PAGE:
Lobbying Strategy of Emplemting state policing in nigeria

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Lobbying Strategy

The students should develop a paper that should be structured as a lobbying strategy of Implementing state Police in Nigeria , How to Convince stake holder , The upper house of assembly and the lower house of assmebly Senate Use these criteria below to develop your paper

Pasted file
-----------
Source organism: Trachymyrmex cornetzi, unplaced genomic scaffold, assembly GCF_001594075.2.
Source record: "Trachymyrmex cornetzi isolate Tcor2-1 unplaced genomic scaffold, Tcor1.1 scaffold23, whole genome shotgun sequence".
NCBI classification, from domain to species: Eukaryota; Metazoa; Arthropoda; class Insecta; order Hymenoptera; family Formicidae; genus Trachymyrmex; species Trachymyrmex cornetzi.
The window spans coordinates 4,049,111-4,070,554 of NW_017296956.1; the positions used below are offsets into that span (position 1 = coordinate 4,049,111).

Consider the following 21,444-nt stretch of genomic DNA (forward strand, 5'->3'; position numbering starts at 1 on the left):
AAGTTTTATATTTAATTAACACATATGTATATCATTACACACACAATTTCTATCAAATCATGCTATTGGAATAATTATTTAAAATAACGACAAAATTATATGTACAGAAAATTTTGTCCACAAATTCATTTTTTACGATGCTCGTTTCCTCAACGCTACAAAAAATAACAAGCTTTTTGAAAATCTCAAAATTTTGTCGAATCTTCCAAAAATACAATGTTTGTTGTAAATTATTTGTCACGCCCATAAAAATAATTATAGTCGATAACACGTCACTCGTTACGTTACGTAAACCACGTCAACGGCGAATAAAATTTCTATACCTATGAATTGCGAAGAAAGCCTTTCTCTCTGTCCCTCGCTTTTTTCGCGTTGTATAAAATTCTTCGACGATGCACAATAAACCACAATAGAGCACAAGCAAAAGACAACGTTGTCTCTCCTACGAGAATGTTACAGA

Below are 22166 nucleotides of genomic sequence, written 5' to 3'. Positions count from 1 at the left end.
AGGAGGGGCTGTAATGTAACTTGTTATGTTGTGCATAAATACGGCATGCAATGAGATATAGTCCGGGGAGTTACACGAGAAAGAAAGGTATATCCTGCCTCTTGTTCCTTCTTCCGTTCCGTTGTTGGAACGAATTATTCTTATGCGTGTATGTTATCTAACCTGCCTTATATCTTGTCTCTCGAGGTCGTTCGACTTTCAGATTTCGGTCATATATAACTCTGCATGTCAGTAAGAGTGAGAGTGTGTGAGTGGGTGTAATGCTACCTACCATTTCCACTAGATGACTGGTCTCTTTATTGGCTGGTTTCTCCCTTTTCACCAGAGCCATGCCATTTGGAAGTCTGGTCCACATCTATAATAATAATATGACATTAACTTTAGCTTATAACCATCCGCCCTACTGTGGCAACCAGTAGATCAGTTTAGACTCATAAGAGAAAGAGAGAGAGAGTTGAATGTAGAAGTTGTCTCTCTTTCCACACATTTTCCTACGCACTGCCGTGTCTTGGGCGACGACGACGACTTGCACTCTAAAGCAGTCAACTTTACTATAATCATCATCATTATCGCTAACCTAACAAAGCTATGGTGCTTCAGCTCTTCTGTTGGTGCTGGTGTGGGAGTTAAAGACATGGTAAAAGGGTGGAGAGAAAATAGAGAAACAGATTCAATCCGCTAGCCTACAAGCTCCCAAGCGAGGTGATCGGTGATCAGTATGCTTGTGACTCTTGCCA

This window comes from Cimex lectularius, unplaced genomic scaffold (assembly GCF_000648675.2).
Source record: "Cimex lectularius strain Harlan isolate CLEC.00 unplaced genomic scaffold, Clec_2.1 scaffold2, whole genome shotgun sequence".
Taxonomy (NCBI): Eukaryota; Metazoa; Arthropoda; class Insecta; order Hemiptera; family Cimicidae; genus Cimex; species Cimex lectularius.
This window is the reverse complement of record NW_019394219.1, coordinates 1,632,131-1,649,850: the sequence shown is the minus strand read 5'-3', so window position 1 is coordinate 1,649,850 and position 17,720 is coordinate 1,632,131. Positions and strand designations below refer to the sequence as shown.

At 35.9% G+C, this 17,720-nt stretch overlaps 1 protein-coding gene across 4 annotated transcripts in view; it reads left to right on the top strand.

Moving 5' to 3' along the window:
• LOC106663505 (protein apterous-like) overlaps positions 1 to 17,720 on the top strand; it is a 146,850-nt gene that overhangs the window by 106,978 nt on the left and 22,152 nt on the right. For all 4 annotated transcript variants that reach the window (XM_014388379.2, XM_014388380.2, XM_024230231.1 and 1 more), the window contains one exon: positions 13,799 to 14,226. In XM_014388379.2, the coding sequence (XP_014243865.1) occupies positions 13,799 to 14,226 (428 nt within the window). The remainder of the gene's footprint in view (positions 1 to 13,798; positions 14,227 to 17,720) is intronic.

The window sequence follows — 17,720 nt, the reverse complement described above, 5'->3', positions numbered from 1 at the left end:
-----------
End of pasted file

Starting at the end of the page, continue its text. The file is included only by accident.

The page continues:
Identify a problem that will require an exercise of influence over a decision-making institution.

Define the goals of the strategy.

Describe the institutional setting that they will operate in.

Identify the stakeholders- outline the target groups, supporters, allies or enemies.

Identify subgoals and priorities.

Outline the specific actions with regards the strategy